This is not actually a comic book film. I got the idea in my head that it was, and many reviewers tend to use the word “comic book” when describing it — even when writing an ecstatic rave review — but the screenplay is not derived from any printed original. So, as I did in the case of The Shadow, I’ll include the film just because, having put it in here, I don’t want to take it out again.
This relatively little-seen picture bears a close ancestral relationship to the huge hit, The Matrix*. It was groundbreaking in its depiction of an exotic artificial world where the sun never rises and reality changes every midnight. Nothing before it had ever used modern special effects to so thoroughly immerse you in a truly unearthly city. The “sense of wonder” factor is quite high here. And it isn’t just the Matrix movies that owe a lot of credit to this; I see definite signs of its influence in another movie about living in a fake reality: Inception. William Hurt, Jennifer Connelly, and Kiefer Sutherland turn in high quality supporting performances. Sutherland’s short-of-breath voice, as the crippled psychiatrist collaborating with the controllers of the city, will stay in your head as firmly as the visuals do.
Director Alex Proyas, who had previously made The Crow, later went on to helm the idiot blockbuster I, Robot. In this film, he definitely shows comic-book influence: for instance, many scenes are filmed as quick cuts between static camera positions, like comic book panels. Generally speaking, he does a terrific job of creating an unearthly and visually spectacular environment without a gargantuan budget, as well as a kind of simultaneously familiar and unreal noir tone and ambiance — as with the city, he constructs the exotic out of familiar and commonplace elements. In terms of style and imagery and mood and atmosphere, he produces very haunting results.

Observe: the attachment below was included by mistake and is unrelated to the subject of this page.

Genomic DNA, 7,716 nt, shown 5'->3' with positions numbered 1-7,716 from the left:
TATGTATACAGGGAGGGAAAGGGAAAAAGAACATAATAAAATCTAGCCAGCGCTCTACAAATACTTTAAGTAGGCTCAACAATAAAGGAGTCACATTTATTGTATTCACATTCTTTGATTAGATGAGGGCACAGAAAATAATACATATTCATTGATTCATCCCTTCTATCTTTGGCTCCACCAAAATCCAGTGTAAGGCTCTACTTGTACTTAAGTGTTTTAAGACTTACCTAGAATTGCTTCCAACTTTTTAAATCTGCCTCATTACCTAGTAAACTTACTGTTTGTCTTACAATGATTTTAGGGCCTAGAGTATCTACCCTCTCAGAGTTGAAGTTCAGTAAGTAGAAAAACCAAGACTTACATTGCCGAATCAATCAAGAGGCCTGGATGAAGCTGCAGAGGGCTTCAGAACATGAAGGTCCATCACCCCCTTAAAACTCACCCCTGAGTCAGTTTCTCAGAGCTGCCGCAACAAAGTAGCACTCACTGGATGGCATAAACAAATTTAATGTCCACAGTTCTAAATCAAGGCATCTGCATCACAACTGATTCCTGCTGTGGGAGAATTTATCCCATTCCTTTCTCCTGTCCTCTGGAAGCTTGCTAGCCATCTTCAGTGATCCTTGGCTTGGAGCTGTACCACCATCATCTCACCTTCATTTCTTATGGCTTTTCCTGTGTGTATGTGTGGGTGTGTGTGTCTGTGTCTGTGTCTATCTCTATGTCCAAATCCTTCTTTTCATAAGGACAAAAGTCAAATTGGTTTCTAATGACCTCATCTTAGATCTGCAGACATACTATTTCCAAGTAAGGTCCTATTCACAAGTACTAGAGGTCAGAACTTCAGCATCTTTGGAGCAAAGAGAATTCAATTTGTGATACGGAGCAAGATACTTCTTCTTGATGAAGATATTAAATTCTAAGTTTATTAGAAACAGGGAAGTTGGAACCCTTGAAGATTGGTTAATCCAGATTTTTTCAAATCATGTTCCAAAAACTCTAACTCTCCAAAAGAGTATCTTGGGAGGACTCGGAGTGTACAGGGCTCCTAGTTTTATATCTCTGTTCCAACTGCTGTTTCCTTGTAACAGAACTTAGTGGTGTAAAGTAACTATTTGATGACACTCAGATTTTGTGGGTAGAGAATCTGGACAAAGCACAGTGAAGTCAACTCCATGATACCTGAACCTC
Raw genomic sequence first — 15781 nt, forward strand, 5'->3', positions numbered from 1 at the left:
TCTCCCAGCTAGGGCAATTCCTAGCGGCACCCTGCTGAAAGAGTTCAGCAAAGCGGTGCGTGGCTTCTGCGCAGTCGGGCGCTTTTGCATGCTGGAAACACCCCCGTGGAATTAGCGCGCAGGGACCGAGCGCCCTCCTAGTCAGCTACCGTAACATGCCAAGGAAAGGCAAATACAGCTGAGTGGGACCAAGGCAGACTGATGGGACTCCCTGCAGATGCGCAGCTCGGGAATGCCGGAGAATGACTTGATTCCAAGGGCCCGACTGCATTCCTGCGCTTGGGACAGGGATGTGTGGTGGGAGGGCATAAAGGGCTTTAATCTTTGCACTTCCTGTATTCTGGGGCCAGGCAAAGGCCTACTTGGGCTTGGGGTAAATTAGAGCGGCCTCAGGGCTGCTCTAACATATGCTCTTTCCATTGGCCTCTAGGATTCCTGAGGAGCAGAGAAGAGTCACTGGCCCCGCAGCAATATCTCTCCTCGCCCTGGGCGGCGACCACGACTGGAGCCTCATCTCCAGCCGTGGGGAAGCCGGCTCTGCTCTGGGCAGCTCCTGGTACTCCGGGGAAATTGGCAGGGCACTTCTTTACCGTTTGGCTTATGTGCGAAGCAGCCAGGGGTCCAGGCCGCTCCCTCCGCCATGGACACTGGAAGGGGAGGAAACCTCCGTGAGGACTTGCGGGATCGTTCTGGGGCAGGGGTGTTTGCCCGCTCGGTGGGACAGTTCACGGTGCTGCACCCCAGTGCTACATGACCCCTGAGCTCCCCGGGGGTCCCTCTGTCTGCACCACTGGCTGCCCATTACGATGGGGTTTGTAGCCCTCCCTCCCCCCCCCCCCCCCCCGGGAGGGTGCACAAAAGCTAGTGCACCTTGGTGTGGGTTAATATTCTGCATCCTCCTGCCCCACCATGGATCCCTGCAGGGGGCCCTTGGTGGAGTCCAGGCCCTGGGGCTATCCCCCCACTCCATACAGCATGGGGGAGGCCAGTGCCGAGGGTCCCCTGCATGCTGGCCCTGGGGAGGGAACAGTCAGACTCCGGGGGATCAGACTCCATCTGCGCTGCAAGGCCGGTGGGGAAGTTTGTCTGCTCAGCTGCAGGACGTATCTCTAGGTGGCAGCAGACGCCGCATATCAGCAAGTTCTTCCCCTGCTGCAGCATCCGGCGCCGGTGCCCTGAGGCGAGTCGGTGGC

For Jennifer Connelly, this film marked the turning point from the relatively lightweight material that had previously constituted her career to the bold dramatic roles she would later become known for.
At bottom, though, this is just a generic, not to say geriatric, power-fantasy story... just like The Matrix*. The idea of an everyman hero discovering that he has unknown super powers slumbering within was overworked in science fiction pulp magazines by 1953. That said, though, I give it props for being true science fiction, not just a visionary fantasy or a superpower story.
Oh, I loaned my DVD of this movie to my best friend, and she declared that it sucked. Except for the big reveal of where the Dark City really is: that was striking enough to get through her sci-fi-cheese-resistant armor.
* The Matrix moved very little beyond that story, and is not in the end any better of a movie. I will resist the temptation to discuss the Matrix series at further length, despite the clear influence of comic books on it... All I’ll say is that it’s hard to believe how grandiosely some people can overinflate the significance of a juvenile action movie.